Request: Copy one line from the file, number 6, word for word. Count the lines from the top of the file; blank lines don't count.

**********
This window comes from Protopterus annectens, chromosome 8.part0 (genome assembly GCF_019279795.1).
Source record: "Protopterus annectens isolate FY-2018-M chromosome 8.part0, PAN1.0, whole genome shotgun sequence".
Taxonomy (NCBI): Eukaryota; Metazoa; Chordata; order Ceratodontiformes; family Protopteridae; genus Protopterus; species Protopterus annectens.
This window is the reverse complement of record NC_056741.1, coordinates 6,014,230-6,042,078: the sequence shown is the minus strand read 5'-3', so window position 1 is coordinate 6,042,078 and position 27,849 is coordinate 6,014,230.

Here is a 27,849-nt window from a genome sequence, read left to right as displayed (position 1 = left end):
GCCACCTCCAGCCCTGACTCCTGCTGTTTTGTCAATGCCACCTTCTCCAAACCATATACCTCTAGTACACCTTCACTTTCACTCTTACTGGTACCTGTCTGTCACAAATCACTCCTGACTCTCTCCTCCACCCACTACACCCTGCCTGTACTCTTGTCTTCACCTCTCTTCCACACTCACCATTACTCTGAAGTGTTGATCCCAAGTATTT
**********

GCCACCTCCAGCCCTGACTCCTGCTGTTTTGTCAATGCCACCTTCTCCAAACCATATACCTCTAGTACACCTTCACTTTCACTCTTACTGGTACCTGTCTGTCACAAATCACTCCTGACTCTCTCCTCCACCCACTACACCCTGCCTGTACTCTTGTCTTCACCTCTCTTCCACACTCACCATTACTCTGAAGTGTTGATCCCAAGTATTT